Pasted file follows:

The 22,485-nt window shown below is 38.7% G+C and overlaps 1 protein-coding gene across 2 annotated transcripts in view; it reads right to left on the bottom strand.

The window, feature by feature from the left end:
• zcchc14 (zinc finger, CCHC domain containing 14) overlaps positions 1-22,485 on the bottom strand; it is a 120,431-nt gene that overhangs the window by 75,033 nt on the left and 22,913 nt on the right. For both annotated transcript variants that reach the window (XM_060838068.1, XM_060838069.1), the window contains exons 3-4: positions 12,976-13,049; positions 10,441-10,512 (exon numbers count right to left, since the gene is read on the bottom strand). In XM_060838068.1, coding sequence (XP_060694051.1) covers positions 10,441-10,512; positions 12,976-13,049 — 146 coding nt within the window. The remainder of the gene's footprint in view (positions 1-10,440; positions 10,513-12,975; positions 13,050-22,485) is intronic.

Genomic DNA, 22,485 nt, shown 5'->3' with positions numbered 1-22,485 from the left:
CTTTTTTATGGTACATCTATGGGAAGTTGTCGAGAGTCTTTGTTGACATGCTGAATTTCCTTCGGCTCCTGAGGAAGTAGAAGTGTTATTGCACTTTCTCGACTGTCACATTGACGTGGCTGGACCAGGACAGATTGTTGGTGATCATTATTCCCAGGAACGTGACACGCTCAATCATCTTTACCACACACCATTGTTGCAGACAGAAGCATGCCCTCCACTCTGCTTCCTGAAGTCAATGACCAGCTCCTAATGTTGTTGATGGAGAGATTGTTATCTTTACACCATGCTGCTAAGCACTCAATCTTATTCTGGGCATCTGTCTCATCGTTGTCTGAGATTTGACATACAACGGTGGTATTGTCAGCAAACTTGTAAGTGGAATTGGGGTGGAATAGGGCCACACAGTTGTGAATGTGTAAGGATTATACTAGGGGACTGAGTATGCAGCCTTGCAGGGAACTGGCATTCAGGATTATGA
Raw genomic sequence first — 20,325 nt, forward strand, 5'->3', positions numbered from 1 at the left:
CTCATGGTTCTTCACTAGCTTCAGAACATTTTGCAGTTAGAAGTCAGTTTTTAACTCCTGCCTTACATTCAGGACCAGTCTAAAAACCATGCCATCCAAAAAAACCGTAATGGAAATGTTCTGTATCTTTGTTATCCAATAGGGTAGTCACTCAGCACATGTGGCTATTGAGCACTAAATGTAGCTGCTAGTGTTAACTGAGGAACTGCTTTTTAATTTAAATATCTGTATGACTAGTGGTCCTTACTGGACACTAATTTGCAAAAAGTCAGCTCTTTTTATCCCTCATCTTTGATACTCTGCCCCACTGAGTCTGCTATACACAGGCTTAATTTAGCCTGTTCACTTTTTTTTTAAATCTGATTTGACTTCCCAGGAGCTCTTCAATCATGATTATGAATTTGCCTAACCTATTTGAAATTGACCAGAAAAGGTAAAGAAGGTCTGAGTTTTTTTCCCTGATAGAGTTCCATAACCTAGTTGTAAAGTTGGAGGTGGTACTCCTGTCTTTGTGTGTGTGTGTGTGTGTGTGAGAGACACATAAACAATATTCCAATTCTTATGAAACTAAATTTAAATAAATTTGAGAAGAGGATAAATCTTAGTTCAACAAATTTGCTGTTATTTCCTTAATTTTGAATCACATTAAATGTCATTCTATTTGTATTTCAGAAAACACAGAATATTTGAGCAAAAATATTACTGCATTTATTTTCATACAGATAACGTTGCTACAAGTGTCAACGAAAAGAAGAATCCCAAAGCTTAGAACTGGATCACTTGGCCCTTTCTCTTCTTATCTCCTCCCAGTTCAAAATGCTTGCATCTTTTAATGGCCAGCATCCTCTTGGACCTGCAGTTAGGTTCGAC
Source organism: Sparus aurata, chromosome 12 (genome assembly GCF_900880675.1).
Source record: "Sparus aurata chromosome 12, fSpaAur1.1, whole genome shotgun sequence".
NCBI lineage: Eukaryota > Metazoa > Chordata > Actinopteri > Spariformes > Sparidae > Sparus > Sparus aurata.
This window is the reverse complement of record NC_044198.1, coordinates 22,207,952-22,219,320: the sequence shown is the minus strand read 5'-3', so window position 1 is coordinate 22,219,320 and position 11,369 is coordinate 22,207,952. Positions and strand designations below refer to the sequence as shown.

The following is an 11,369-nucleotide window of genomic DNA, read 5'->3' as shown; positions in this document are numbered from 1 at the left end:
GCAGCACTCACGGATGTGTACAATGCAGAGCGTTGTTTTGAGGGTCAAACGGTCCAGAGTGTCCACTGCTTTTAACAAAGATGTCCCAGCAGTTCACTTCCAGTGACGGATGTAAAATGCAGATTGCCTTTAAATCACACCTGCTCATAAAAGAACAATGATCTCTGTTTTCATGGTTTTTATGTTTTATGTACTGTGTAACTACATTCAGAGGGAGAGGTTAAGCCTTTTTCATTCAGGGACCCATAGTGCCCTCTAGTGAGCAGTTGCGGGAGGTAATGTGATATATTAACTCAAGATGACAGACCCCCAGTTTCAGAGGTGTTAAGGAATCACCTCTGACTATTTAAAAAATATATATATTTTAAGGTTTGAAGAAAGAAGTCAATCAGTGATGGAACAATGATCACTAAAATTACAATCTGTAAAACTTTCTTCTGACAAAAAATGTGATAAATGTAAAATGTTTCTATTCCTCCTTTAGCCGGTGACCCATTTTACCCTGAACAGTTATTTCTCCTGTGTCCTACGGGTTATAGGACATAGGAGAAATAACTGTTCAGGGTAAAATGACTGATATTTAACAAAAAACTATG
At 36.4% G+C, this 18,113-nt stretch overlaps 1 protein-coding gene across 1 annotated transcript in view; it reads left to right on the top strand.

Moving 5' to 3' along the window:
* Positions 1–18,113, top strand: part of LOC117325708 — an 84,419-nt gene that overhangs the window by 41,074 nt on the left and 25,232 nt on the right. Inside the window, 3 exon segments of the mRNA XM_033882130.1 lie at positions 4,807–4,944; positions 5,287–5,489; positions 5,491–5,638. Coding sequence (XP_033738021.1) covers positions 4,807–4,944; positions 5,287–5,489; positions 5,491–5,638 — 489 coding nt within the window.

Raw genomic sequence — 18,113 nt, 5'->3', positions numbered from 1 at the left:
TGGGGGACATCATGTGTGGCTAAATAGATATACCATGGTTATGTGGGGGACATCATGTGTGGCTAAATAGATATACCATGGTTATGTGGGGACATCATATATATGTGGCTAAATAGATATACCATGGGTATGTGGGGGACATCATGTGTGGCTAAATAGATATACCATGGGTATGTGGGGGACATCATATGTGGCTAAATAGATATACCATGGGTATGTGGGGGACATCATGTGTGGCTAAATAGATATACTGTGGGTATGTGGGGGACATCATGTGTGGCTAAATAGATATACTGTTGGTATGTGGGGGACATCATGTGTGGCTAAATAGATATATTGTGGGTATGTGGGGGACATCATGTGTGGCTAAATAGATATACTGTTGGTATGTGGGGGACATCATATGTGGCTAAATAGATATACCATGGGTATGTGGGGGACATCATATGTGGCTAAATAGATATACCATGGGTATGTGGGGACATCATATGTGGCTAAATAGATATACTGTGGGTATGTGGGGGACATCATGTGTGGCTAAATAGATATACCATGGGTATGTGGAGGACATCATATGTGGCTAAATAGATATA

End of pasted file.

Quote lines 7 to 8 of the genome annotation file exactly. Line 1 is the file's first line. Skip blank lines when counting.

CTCATGGTTCTTCACTAGCTTCAGAACATTTTGCAGTTAGAAGTCAGTTTTTAACTCCTGCCTTACATTCAGGACCAGTCTAAAAACCATGCCATCCAAAAAAACCGTAATGGAAATGTTCTGTATCTTTGTTATCCAATAGGGTAGTCACTCAGCACATGTGGCTATTGAGCACTAAATGTAGCTGCTAGTGTTAACTGAGGAACTGCTTTTTAATTTAAATATCTGTATGACTAGTGGTCCTTACTGGACACTAATTTGCAAAAAGTCAGCTCTTTTTATCCCTCATCTTTGATACTCTGCCCCACTGAGTCTGCTATACACAGGCTTAATTTAGCCTGTTCACTTTTTTTTTAAATCTGATTTGACTTCCCAGGAGCTCTTCAATCATGATTATGAATTTGCCTAACCTATTTGAAATTGACCAGAAAAGGTAAAGAAGGTCTGAGTTTTTTTCCCTGATAGAGTTCCATAACCTAGTTGTAAAGTTGGAGGTGGTACTCCTGTCTTTGTGTGTGTGTGTGTGTGTGTGAGAGACACATAAACAATATTCCAATTCTTATGAAACTAAATTTAAATAAATTTGAGAAGAGGATAAATCTTAGTTCAACAAATTTGCTGTTATTTCCTTAATTTTGAATCACATTAAATGTCATTCTATTTGTATTTCAGAAAACACAGAATATTTGAGCAAAAATATTACTGCATTTATTTTCATACAGATAACGTTGCTACAAGTGTCAACGAAAAGAAGAATCCCAAAGCTTAGAACTGGATCACTTGGCCCTTTCTCTTCTTATCTCCTCCCAGTTCAAAATGCTTGCATCTTTTAATGGCCAGCATCCTCTTGGACCTGCAGTTAGGTTCGAC
Source organism: Sparus aurata, chromosome 12 (genome assembly GCF_900880675.1).